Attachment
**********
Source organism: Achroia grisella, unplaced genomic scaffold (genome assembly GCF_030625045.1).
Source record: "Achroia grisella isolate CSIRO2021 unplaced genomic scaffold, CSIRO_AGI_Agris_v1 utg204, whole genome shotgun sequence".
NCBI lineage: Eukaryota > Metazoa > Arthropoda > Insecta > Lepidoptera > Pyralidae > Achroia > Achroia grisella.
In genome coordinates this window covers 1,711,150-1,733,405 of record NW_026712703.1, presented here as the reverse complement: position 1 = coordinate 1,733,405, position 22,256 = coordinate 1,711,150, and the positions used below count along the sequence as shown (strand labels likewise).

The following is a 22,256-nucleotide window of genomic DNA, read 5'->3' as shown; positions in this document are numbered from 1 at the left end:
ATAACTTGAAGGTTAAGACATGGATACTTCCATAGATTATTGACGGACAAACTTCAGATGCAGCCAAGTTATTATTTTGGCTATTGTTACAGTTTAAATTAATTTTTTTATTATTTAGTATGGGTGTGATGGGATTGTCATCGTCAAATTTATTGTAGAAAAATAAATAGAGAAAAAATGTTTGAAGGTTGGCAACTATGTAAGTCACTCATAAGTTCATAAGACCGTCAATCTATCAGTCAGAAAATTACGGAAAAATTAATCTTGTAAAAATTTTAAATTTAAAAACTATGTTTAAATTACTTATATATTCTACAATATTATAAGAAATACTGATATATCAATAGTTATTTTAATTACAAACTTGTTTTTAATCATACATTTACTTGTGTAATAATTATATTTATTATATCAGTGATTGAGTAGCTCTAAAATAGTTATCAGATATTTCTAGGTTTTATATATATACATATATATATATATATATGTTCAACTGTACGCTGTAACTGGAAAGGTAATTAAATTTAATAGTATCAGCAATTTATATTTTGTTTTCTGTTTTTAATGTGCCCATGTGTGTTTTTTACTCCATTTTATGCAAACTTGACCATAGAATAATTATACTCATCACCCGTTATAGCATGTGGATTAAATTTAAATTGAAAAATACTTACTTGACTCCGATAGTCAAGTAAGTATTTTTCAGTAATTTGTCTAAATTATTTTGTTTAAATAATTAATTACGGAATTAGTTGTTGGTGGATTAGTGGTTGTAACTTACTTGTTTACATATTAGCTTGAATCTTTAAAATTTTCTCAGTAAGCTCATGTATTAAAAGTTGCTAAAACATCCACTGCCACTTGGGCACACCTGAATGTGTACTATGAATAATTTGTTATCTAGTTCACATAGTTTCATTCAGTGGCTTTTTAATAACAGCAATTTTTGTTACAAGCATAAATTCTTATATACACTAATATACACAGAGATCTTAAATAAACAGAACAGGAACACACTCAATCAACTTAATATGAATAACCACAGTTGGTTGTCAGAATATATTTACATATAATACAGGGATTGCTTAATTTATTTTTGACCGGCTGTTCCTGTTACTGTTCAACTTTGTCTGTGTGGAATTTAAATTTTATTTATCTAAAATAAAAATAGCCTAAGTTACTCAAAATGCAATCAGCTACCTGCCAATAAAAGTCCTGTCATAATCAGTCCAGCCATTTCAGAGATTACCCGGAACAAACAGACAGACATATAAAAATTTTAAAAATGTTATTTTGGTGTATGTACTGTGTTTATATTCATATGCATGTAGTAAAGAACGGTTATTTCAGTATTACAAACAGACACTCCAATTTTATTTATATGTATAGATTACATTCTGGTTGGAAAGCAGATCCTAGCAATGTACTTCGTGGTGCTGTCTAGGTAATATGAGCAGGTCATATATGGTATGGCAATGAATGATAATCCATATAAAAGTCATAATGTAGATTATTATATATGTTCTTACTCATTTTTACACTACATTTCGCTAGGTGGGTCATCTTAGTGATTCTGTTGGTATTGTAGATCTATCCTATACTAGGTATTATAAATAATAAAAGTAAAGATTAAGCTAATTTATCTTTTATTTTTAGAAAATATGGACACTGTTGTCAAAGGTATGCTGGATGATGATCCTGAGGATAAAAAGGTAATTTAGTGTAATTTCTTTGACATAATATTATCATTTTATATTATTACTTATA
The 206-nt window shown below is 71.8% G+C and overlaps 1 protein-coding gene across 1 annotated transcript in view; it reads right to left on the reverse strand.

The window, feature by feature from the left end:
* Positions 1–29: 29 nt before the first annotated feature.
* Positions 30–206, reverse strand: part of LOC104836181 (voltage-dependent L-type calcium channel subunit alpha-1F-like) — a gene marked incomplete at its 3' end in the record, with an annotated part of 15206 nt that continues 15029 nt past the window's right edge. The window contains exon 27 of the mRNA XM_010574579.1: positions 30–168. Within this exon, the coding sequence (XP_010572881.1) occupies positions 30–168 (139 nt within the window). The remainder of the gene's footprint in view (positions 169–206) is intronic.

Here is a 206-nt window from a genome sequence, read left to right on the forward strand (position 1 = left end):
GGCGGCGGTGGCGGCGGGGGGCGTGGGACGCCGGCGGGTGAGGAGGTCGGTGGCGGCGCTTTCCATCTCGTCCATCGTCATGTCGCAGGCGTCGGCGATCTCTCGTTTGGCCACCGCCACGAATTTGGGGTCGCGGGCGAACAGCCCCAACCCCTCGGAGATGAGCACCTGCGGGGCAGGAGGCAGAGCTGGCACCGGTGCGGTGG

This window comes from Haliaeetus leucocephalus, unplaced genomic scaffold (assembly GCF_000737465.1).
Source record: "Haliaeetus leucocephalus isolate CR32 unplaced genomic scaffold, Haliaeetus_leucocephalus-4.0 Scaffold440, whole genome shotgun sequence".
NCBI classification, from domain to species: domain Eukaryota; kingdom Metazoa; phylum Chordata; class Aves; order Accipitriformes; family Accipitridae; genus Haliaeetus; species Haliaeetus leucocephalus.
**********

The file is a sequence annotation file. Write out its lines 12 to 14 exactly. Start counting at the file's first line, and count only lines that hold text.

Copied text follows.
GGCGGCGGTGGCGGCGGGGGGCGTGGGACGCCGGCGGGTGAGGAGGTCGGTGGCGGCGCTTTCCATCTCGTCCATCGTCATGTCGCAGGCGTCGGCGATCTCTCGTTTGGCCACCGCCACGAATTTGGGGTCGCGGGCGAACAGCCCCAACCCCTCGGAGATGAGCACCTGCGGGGCAGGAGGCAGAGCTGGCACCGGTGCGGTGG

This window comes from Haliaeetus leucocephalus, unplaced genomic scaffold (assembly GCF_000737465.1).
Source record: "Haliaeetus leucocephalus isolate CR32 unplaced genomic scaffold, Haliaeetus_leucocephalus-4.0 Scaffold440, whole genome shotgun sequence".